Ithaca Region - Cultural Sites
Excavated in the 1930s by the British School of Athens, Aetos, Southern Ithaca, revealed itself to be a significant sanctuary site with cult use in the 9th Century B.C. and with perhaps even a temple around 780 B.C. There was a huge influx of Corinthian votive offerings during the latter period and Finds from all over the compass were excavated. These included amber beads from Italy or the Adriatic, amulets in the form of small bronze vessels, similar to those from Macedonia, stone scaraboid seals from Cilicia and a small granulated gold finial in the form of a snake's head from Crete.
Ancient town located on a hill above the small town of Piso Aetos. Today the 6th century B.C. ruins of the acropolis of Alalcomai remain.
Spring of Aretousa
Located 5 kilometres (3 miles) south of Valhy at the far southeast corner of Ithaca is the Spring of Aretousa. This is the fabled spring where Odysseus' swineherder, Eumaeus, brought his pigs to drink.
On the mountain below Exoghi and above Platrithias in the north of Ithaca lay the ruins believed to be that of Homers School. The site has been excavated in recent years by the University of Ioannina, Greece. There is access from a track leading up from Geyfiri Restaurant in Platrithias or by a dirt road which starts at the first bend of the road to Exoghi.
Monastery of Katharon
This monastery was built at the end of the 17th century and was dedicated to the Panaghia Katharotissa. It is located on Mt. Neritos at a height of 600 meters (1,967 feet). From the monastery there are views of Vathy and east towards the Gulf of Patras. There are two alternatives to get there, by road through Stavros and through Anoghi or via the main road.
Monastery of Taxiarchi
The Monastery of the Archangels is located southwest of Vathy. It was built in the 17th century.
Cave of the Nymphs
Also known as Marmarospilia, the Cave of the Nymphs is where Odysseus hid the gifts of the Phaeacians after his return from Troy. The cave is west of Vathy near the main road and is posted well.
Located on the north side of the Polis Bay, this cave is thought to have been the centre for worships through early Greek civilization. Many clay vessels have been found, mostly Mycenaean. Although well signposted in Polis Bay on the North of the island, the ancient cave sanctuary is no longer visible since its final collapse in the 1953 earthquake. The British School at Athens excavated the site in the 1930s, all the finds from which are in the Stavros Museum. The excavations revealed that the site had accumulated some late Mycenaean and Early Protogeometric finds, however, from the 8th Century B.C. onwards, the cult continued without break into Roman Rule. The most significant finds were the fine Geometric bronze tripods dedicated there and a fragment of a locally made female theatrical mask dating from the 2 nd to the 3 rd Century B.C. Approximately one hundred were excavated, however, one fragment was inscribed with ‘Efhin Odyccei' and, in another direction, ‘O deina aneth I ken' meaning ‘Votive offering to Odysseus, so and so dedicated it.' The Polis Cave sanctuary was of significant importance judging by the finds excavated and it is reasonable to connect this importance with the Odyssey.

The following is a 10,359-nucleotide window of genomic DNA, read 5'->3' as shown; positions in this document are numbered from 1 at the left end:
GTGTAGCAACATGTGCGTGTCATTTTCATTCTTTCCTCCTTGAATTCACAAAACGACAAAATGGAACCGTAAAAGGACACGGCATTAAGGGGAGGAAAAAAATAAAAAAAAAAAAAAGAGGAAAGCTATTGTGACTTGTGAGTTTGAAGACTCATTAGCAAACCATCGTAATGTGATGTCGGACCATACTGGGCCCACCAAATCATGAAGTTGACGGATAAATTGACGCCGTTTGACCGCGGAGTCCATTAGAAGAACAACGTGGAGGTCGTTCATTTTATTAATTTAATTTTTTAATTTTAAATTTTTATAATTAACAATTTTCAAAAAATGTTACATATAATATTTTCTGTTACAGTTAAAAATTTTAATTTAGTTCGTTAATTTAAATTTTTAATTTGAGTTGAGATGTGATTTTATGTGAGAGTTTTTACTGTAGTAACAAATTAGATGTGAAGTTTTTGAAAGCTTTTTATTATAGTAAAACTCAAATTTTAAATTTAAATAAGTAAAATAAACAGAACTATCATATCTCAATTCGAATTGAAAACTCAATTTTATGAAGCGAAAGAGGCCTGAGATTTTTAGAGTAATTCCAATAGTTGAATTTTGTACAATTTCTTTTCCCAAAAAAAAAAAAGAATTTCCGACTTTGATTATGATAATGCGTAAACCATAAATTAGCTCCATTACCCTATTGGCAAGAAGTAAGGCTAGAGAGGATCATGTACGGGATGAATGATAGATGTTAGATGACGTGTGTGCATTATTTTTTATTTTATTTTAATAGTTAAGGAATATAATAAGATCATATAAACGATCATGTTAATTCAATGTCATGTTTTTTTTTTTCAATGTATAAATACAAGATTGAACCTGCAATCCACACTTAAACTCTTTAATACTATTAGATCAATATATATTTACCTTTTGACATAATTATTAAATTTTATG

Early Helladic Settlement
A kilometer from Stavros at Pilikata, one can see the ruins of an ancient settlement. The area's archaeological findings are exhibited in a small collection. Pilikata has today, and most likely in the past, a supply of first-rate drinking water at only a few metres below the surface, which would make it a prime place to have a settlement. It was excavated by the British School in the 1930s, when the archaeologist Vollgraff found prehistoric shards on the site and the visible remains of an ancient circuit wall. Most of the wall had collapsed and the blocks had been reused in buildings and in the walls that terraced the hillside. However, towards the North end, around 15 blocks were, if not far off, in situ. Around 2200 B.C. simple houses were built within the circuit walls with rubble walls that were thatched with mud and reeds, but at some point in occupation, a more substantial building of ashlar masonry was erected at the highest point. A burial was also uncovered within a pottery vessel known as a ‘pithos'. Obsidian (stone) blades and flakes show their connection with their neighbours to the East. Mycenaean pottery and Minyan pottery was also discovered, possibly by the same people that introduced new burial customs on Lefkada. After the beginning of the 12 th Century B.C., the settlement came to an end. The site is one of several that have been suggested to be the place of the Palace of Odysseus. As written by Homer, 3 harbours were visible from the summit. From this point we can see Polis Bay to the West, Aphales bay to the North and Frikes Bay to the East. The Stavros Museum is also on the Pilikata Hill, and is where all the finds from these excavations are stored.